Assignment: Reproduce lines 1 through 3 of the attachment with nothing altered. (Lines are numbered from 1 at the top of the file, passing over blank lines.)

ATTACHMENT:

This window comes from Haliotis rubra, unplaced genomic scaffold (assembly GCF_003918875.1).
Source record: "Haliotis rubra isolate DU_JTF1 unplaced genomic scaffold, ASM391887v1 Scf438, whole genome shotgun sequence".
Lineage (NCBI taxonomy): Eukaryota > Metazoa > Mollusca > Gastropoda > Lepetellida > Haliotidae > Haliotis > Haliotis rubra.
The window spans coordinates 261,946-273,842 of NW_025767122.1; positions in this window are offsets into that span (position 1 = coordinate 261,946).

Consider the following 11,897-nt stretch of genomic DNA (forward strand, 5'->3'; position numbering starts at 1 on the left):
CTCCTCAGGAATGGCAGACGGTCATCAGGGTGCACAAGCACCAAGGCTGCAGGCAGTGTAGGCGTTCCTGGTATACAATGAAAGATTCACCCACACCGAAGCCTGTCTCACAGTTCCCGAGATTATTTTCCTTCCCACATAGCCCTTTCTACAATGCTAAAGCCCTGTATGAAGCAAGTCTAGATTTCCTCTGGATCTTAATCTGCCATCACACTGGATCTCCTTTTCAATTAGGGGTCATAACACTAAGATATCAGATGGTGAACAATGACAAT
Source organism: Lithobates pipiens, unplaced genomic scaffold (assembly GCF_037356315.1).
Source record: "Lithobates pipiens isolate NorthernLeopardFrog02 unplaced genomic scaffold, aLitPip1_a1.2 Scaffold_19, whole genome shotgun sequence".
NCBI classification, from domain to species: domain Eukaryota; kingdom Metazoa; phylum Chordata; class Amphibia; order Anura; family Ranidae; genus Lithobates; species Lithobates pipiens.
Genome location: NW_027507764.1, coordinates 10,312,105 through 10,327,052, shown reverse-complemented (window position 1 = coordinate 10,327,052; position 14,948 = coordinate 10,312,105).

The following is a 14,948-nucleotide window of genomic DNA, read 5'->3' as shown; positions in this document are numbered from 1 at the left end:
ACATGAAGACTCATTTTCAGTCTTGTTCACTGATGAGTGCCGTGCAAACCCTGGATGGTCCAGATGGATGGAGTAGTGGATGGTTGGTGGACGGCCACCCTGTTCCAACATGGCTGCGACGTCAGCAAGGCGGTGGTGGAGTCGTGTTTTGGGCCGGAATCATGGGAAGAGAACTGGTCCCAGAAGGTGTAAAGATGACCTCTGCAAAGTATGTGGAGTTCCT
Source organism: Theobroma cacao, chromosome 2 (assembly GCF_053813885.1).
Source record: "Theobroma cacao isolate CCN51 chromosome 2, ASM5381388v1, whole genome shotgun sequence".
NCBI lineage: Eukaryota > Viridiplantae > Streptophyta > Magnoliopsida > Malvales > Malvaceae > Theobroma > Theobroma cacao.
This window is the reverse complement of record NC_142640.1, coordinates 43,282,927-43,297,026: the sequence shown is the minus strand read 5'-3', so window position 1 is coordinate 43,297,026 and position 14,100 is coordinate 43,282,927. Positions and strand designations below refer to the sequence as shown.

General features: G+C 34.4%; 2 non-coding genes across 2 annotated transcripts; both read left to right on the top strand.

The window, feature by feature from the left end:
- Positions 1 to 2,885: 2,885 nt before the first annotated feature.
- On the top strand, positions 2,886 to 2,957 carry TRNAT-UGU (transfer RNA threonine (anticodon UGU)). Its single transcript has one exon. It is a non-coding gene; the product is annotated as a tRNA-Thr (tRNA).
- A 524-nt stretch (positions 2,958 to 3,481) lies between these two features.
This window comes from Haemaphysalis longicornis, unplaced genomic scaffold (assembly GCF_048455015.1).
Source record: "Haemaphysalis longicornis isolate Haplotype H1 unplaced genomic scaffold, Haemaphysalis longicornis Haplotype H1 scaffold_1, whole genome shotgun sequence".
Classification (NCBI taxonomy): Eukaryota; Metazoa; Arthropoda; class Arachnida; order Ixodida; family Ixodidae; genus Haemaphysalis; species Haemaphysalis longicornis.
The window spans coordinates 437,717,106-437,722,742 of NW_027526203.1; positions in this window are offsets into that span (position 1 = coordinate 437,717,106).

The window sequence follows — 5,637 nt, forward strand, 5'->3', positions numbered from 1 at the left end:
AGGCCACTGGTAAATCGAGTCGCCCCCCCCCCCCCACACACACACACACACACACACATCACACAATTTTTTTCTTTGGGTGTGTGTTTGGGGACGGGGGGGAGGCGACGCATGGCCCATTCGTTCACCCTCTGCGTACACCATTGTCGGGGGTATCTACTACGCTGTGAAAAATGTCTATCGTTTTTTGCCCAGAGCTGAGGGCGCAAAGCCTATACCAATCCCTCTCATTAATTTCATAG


This window comes from Haliotis rubra, unplaced genomic scaffold (assembly GCF_003918875.1).
Source record: "Haliotis rubra isolate DU_JTF1 unplaced genomic scaffold, ASM391887v1 Scf438, whole genome shotgun sequence".
Lineage (NCBI taxonomy): Eukaryota > Metazoa > Mollusca > Gastropoda > Lepetellida > Haliotidae > Haliotis > Haliotis rubra.